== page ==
There’s nothing like spilling your favorite drink all over the floor. But before you let the disappointment wash over you, consider the accident another glorious opportunity for a fun microelectronics project! At least, that’s what The Fedmog Challenge did when they created this awesome self-balancing tray project. It’s powered by an Arduino Nano and automatically detects when the serving tray is at an angle then makes adjustments to keep the surface level.
The project was created totally from scratch from the housing to the code used to program the system. The unit consists of quite a few 3D-printed components, including four arms that are used to stabilize the upper plate. Each arm has three joints with ball bearings in each one for smooth rotations.
The idea was to create a stable unit to carry drinks on top of to prevent them from spilling. According to The Fedmog Challenge, it doesn’t work exactly as planned as some improvements could be made but, in general, the concept is there and the system does make corrections to stabilize the top plate.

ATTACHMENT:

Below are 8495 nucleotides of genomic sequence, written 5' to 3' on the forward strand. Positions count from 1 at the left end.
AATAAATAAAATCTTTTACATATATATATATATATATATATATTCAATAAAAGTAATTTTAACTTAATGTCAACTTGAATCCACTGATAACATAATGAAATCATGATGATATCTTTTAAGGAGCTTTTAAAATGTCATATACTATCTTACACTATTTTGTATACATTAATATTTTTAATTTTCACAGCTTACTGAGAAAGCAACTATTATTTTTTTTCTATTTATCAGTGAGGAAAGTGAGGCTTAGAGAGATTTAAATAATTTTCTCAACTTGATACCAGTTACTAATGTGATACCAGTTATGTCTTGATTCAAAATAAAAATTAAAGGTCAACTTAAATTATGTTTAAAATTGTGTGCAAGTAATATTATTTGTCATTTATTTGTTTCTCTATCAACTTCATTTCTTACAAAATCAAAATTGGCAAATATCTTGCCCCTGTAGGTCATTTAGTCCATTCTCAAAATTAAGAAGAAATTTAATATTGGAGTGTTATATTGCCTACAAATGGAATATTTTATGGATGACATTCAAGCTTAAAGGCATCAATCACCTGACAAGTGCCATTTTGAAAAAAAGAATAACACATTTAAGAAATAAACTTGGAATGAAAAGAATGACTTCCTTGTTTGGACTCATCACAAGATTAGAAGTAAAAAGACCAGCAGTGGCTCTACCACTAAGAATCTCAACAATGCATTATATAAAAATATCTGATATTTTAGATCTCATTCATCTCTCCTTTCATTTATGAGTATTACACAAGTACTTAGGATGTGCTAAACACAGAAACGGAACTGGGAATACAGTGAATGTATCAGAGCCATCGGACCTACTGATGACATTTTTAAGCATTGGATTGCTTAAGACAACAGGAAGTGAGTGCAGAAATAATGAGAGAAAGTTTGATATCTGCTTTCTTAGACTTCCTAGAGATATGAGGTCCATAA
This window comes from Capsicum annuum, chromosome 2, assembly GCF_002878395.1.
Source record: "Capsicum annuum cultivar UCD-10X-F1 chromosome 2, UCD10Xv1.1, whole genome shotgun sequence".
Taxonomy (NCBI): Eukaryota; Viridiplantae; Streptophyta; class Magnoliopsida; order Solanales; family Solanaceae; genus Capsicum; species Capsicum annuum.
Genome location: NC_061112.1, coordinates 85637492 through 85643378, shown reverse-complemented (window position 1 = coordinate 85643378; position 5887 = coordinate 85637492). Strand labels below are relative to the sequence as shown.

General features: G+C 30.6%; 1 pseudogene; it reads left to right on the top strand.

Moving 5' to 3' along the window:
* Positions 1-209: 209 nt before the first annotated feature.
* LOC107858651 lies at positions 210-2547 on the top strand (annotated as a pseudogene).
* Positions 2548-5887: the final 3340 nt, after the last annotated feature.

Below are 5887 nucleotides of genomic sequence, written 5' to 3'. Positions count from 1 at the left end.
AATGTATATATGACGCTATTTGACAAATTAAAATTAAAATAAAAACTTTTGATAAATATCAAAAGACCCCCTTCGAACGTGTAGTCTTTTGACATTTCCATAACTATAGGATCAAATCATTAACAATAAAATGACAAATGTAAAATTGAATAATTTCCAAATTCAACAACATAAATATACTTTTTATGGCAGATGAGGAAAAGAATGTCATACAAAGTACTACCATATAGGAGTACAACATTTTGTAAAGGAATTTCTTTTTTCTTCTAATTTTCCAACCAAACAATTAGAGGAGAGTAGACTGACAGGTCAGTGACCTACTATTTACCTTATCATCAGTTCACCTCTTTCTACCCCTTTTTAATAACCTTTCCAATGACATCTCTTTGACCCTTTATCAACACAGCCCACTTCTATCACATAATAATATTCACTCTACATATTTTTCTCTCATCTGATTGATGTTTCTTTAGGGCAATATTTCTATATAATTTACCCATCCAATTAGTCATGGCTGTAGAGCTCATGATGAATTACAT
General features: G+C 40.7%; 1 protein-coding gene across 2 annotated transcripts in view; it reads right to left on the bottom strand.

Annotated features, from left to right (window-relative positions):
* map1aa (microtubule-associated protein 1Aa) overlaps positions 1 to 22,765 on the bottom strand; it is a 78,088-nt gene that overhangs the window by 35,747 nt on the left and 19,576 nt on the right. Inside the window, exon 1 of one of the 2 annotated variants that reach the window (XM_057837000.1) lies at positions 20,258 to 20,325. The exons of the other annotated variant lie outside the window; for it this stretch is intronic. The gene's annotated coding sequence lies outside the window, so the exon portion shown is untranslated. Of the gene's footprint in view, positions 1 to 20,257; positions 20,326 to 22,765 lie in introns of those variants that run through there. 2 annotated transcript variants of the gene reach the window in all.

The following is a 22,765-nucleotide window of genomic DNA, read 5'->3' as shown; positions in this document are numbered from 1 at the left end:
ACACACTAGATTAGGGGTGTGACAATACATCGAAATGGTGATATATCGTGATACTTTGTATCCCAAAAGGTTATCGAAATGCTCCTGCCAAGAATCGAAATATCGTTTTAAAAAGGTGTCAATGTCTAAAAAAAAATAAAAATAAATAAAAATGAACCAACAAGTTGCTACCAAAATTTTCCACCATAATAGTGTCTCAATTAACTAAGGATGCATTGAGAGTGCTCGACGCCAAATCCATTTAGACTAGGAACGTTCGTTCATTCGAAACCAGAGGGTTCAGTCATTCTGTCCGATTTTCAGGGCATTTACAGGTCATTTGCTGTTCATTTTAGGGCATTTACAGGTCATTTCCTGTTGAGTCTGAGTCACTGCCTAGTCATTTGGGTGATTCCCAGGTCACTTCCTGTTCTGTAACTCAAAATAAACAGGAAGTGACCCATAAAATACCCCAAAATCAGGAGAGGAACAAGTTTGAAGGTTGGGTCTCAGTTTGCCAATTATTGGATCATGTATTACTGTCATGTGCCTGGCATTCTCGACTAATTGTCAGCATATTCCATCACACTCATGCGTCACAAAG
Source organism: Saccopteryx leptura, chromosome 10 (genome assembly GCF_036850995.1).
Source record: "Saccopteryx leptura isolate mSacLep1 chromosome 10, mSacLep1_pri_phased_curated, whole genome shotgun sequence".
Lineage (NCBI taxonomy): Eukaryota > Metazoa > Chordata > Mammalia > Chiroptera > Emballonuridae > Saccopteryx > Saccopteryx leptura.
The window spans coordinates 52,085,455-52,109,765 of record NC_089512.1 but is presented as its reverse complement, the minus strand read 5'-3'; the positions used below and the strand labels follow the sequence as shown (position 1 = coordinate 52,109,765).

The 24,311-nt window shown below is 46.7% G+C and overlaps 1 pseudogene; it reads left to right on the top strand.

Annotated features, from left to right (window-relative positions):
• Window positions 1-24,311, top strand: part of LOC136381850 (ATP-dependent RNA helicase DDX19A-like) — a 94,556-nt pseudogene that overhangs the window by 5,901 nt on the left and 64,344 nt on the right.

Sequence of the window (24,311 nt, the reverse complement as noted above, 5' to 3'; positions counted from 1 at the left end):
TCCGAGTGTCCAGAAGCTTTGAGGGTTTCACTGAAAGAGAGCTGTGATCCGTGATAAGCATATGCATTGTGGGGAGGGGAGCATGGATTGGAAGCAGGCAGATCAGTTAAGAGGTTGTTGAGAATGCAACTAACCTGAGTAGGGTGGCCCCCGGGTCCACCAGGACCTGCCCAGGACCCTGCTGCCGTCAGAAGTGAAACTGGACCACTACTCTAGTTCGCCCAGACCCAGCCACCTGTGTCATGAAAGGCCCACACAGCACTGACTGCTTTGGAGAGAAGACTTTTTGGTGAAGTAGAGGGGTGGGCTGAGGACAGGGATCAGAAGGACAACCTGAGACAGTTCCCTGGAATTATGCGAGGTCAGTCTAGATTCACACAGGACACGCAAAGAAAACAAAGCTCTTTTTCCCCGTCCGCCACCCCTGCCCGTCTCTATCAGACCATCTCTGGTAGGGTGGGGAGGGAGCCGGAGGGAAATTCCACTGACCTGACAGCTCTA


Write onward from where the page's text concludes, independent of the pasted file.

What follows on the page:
The Arduino Nano takes advantage of an MPU 6050 module to measure the angle of the top plate so it can send the proper stabilization commands. It also requires a step down converter and some terminals along with a battery so the device can be portable. The major electronics are mounted to the bottom of the bottom plate.
As far as improvements go, The Fedmog Challenge suggested first approaching the response speed. It would be greatly improved with a faster correction time for tilt adjustments. Also, because the unit is 3D-printed, the arms are somewhat flimsy and not very stiff. This makes the unit very susceptible to vibrations and other minor movements which make it hard to correct with accuracy. The Fedmog Challenge was nice enough to make the project open source and assures that all of the STL files and code created for the project would be provided to anyone who requests it.
If you want to get a closer look at this project or just see it in action, check out The Fedmog Challenge over at YouTube and pour yourself a cold one while you’re at it.
This was only the "Aftermath" video to show more detailed how this device was build. But you are right, this device is getting slower with a lot of weight on it. The reasons are the used components to overcome the inertia. With more stable materials and stronger motors, the device could accelerate with weight as fast as you saw it without the weight.
The Fedmog Challenge